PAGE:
Fact Check: NO 'Massive International Study' Shows Countries with Early HCQ Use Had 79% Lower Mortality Rate

Fact Check

  • by: Dean Miller
Fact Check: NO 'Massive International Study' Shows Countries with Early HCQ Use Had 79% Lower Mortality Rate Cherry-picking

Did a "massive international study" show a much lower COVID-19 mortality rate in countries where hydroxychloroquine was prescribed to patients? No, that's not true: The "C19study" is not a massive international study. It is an anonymous collection of words and graphics referring to other scientific papers, but does not itself qualify as a scientific paper or study: No medical expert has taken responsibility by putting their name on the contents; no data source is given for the information conveyed by the graphic chart in the study; the written material in the "C19study" misstates the results of at least two real scientific studies it lists as proof of its claims.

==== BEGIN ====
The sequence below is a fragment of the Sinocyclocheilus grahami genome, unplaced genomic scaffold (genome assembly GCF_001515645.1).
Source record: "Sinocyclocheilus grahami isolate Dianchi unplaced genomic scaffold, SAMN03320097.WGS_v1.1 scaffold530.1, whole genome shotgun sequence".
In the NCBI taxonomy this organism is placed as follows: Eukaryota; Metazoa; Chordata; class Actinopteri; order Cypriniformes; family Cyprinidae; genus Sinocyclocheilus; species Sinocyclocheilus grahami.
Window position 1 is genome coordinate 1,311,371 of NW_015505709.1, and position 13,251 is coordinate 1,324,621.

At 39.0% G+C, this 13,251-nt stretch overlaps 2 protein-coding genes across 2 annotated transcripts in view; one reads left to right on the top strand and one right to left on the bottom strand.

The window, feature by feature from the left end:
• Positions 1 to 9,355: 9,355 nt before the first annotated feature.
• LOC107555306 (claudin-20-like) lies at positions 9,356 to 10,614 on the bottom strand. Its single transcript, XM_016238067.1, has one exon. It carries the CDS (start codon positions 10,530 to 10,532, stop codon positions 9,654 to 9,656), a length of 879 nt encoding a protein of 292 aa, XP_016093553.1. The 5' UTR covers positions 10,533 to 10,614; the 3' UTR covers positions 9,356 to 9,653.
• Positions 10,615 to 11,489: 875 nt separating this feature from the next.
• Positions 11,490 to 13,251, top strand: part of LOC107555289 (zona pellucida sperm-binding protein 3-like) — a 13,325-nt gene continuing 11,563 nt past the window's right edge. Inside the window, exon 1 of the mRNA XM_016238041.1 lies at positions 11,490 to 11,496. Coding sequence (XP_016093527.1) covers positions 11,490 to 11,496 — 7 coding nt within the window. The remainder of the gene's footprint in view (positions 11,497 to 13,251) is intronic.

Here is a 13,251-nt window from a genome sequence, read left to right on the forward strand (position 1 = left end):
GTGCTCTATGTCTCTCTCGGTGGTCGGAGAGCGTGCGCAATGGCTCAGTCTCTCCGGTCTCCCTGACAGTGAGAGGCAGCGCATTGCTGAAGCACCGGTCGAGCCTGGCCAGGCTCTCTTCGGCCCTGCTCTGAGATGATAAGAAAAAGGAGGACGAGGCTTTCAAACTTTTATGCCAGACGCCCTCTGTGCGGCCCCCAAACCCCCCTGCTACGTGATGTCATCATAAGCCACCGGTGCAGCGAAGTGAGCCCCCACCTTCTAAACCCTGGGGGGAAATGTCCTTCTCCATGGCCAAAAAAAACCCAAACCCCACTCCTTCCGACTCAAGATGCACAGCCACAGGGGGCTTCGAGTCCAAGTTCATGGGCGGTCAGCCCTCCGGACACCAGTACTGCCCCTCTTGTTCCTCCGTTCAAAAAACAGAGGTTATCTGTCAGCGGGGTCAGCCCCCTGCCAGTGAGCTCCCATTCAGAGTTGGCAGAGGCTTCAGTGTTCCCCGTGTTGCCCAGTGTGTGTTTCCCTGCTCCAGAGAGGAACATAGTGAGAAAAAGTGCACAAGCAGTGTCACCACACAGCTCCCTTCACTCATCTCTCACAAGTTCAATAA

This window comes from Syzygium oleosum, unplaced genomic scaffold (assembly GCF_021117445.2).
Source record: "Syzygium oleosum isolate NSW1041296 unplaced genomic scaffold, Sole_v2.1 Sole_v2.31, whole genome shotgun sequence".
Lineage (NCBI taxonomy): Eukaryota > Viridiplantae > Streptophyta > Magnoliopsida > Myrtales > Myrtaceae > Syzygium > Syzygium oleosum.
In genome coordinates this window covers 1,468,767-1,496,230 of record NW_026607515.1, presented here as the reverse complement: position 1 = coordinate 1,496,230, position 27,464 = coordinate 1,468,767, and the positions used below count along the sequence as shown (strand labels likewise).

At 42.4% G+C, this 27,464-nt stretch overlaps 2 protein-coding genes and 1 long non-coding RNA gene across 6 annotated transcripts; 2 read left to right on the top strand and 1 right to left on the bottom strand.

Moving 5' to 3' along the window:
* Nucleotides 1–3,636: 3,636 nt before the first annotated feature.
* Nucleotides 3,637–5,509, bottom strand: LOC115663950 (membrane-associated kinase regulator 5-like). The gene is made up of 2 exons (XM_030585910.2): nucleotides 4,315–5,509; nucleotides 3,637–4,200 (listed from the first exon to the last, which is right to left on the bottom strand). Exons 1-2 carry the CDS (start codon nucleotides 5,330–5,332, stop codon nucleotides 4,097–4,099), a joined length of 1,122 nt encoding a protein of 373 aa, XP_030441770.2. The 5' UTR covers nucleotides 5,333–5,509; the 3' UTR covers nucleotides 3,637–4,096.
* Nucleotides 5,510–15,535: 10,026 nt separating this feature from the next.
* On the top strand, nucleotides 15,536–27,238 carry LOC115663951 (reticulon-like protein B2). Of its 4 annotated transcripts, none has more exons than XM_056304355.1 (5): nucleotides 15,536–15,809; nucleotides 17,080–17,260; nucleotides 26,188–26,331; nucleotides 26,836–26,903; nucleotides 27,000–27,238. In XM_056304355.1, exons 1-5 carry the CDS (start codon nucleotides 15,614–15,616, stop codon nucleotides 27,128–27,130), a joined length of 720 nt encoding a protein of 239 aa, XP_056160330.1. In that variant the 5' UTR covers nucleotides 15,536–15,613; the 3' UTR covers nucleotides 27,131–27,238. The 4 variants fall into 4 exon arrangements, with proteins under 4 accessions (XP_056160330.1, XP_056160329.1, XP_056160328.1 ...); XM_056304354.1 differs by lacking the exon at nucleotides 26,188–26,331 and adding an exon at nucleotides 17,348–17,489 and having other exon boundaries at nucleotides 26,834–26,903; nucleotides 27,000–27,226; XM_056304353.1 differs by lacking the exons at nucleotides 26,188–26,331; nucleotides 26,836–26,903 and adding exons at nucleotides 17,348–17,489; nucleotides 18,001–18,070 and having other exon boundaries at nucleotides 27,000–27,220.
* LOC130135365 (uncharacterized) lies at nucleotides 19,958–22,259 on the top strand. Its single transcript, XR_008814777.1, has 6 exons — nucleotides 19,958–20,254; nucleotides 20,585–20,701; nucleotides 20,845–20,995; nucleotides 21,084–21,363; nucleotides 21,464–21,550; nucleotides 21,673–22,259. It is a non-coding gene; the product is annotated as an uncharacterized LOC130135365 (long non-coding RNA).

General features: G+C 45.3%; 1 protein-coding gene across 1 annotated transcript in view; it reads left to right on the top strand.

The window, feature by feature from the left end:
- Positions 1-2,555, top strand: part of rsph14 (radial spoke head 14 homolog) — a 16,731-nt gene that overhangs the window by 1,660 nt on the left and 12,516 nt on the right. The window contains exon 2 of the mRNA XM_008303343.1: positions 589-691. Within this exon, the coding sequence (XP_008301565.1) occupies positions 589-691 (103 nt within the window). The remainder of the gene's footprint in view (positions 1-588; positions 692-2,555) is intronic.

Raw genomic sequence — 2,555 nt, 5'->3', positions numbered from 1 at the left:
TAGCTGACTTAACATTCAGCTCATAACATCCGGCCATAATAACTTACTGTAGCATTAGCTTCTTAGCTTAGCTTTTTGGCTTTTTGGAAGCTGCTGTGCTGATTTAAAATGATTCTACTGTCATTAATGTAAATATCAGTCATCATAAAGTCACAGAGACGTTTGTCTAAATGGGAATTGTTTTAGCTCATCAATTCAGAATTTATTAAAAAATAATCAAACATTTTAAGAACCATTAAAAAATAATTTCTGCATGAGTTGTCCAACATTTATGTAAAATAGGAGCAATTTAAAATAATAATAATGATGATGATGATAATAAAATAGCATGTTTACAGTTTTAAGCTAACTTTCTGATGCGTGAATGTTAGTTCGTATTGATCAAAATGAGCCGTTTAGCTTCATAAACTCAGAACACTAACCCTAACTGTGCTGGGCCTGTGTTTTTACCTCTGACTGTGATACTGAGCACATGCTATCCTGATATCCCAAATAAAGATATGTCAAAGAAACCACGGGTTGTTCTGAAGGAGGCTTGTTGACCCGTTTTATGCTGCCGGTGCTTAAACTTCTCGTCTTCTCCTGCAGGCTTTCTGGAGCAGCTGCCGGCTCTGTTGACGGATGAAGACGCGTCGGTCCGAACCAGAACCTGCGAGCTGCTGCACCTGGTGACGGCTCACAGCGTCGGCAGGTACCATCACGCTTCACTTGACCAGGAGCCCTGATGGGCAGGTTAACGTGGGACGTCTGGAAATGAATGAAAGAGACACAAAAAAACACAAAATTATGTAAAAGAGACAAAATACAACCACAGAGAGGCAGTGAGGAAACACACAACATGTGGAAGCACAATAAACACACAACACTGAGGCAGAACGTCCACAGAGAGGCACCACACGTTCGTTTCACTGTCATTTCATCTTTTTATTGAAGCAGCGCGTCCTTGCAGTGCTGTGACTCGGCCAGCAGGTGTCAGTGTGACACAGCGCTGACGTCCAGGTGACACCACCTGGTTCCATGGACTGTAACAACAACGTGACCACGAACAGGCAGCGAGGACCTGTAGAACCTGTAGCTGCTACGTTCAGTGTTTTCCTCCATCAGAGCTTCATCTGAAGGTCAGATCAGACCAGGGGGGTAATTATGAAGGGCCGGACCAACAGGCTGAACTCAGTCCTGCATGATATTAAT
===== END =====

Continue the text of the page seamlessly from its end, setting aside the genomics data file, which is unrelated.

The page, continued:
The claim appears in an article published by Gateway Pundit on August 6, 2020, titled "JAIL FAUCI" (archived here) which opened:

Massive International Study Shows Countries with Early HCQ Use Had 79% Lower Mortality Rate -- THIS IS HUGE! We Are Talking Over 100,000 American Lives! THIS IS HUGE! PLEASE PASS THIS ON TO ALL OF YOUR LOVED ONES!

This is what the post looked like on Gateway Pundit at the time of writing:

2020-09-02 (5).png

(Source: Screenshot taken by Lead Stories on Wed Sept 2 12:17 2020 UTC)

The Gateway Pundit item continues:

The latest international testing of hydroxychloroquine treatment of coronavirus shows countries that had early use of the drug had a 79% lower mortality rate than countries that banned the use of the safe malaria drug.